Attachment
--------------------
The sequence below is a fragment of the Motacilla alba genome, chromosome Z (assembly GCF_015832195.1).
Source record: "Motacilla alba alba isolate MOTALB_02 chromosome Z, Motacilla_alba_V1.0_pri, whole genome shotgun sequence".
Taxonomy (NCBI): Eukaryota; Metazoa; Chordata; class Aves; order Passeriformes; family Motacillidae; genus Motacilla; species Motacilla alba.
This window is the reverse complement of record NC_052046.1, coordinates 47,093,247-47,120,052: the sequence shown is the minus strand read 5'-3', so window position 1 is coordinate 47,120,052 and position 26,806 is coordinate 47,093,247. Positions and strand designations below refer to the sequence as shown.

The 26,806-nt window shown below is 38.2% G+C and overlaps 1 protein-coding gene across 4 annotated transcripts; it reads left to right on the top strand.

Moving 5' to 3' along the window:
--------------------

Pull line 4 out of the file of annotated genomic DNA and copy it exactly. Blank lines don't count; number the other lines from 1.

This window is the reverse complement of record NC_052046.1, coordinates 47,093,247-47,120,052: the sequence shown is the minus strand read 5'-3', so window position 1 is coordinate 47,120,052 and position 26,806 is coordinate 47,093,247. Positions and strand designations below refer to the sequence as shown.